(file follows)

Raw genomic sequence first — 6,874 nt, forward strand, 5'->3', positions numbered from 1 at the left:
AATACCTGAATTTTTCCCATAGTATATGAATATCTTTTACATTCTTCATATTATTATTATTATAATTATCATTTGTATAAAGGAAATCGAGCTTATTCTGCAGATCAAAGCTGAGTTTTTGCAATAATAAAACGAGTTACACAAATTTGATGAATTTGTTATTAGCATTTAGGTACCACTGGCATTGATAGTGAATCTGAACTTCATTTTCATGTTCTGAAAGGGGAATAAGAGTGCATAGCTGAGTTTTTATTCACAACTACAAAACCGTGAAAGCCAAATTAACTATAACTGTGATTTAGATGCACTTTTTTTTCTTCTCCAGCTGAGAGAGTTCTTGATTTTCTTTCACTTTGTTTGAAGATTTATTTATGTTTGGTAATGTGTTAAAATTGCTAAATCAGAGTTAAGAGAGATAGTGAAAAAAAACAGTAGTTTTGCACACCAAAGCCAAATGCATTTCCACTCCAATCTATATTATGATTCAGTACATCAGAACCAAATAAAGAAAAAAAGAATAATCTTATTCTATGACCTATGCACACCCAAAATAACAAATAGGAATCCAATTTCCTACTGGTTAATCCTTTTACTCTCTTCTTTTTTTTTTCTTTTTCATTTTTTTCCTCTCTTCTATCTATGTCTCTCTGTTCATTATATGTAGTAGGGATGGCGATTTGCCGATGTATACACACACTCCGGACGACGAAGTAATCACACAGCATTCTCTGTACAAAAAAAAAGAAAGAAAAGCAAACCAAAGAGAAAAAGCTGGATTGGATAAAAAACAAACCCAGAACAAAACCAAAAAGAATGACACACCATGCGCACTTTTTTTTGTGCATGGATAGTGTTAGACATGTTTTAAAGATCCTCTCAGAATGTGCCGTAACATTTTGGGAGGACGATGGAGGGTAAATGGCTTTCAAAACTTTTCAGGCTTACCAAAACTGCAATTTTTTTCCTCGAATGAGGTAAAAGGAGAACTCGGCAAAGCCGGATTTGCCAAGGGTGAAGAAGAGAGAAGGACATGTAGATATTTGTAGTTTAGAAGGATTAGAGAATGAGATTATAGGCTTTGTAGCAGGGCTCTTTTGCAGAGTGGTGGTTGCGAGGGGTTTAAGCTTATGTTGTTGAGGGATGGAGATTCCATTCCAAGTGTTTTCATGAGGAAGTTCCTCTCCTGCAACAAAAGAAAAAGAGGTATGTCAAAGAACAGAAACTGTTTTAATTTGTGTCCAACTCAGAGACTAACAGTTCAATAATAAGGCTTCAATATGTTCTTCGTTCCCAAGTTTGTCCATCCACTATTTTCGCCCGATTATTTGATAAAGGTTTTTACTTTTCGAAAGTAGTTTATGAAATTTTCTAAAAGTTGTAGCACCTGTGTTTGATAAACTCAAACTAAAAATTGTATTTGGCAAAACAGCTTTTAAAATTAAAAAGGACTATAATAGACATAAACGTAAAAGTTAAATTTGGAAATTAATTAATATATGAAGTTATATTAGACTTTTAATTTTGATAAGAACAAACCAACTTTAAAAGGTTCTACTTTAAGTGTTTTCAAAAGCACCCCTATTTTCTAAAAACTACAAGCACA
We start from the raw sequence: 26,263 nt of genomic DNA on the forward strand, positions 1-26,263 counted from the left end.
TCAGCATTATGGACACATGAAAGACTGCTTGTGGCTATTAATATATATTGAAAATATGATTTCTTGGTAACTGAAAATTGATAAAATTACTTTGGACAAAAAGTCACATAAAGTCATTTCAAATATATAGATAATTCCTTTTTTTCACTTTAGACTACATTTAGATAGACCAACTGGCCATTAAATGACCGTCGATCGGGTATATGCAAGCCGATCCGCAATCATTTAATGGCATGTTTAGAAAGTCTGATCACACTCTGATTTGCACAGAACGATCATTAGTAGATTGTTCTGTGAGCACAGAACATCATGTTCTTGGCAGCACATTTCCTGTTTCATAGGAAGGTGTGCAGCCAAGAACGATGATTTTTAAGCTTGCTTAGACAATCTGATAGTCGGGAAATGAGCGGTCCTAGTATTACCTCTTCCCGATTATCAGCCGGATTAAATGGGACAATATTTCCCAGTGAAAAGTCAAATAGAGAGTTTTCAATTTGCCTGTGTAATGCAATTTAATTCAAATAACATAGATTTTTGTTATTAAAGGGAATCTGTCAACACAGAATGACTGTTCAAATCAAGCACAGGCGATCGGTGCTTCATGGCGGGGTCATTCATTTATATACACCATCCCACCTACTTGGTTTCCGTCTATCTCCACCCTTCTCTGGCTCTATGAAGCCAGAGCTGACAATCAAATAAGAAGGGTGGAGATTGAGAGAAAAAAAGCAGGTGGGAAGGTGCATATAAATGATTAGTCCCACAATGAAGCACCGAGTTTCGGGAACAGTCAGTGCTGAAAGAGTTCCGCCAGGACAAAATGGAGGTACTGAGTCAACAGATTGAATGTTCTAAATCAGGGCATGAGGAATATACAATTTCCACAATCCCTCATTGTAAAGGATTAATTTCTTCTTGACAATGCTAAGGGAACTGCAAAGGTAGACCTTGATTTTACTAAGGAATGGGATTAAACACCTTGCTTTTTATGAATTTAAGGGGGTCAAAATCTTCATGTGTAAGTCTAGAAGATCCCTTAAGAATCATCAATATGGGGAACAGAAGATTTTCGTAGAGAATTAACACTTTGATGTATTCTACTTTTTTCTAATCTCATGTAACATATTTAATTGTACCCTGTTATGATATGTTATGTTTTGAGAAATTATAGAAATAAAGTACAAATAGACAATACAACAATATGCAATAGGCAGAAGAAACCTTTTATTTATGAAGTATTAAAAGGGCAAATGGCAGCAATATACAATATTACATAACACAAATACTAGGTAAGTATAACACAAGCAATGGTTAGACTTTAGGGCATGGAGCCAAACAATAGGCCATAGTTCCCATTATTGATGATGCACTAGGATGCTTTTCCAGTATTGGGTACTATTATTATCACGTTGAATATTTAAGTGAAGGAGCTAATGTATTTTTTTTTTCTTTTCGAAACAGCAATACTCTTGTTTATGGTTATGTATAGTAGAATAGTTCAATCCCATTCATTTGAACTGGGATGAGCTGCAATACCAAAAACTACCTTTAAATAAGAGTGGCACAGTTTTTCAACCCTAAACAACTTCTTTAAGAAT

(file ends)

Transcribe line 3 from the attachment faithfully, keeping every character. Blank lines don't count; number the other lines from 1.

We start from the raw sequence: 26,263 nt of genomic DNA on the forward strand, positions 1-26,263 counted from the left end.